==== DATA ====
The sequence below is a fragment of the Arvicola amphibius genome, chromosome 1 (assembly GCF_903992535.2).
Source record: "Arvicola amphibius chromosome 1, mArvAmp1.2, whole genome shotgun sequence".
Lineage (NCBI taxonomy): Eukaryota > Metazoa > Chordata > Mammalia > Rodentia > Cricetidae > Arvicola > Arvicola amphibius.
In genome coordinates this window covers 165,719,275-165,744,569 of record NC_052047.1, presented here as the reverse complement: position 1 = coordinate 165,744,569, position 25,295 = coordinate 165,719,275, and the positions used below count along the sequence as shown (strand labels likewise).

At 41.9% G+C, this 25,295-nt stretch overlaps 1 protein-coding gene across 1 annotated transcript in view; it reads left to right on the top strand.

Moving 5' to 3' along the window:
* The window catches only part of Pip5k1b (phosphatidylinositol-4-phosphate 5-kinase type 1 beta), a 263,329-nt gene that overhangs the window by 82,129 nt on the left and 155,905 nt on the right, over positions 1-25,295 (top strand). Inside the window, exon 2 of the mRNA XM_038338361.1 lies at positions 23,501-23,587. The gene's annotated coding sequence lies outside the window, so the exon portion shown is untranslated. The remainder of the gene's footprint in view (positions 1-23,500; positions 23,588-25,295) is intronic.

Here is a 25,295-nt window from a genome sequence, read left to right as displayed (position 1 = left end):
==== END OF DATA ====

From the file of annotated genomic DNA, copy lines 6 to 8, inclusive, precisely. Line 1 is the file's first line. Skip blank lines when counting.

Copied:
Moving 5' to 3' along the window:
* The window catches only part of Pip5k1b (phosphatidylinositol-4-phosphate 5-kinase type 1 beta), a 263,329-nt gene that overhangs the window by 82,129 nt on the left and 155,905 nt on the right, over positions 1-25,295 (top strand). Inside the window, exon 2 of the mRNA XM_038338361.1 lies at positions 23,501-23,587. The gene's annotated coding sequence lies outside the window, so the exon portion shown is untranslated. The remainder of the gene's footprint in view (positions 1-23,500; positions 23,588-25,295) is intronic.

Here is a 25,295-nt window from a genome sequence, read left to right as displayed (position 1 = left end):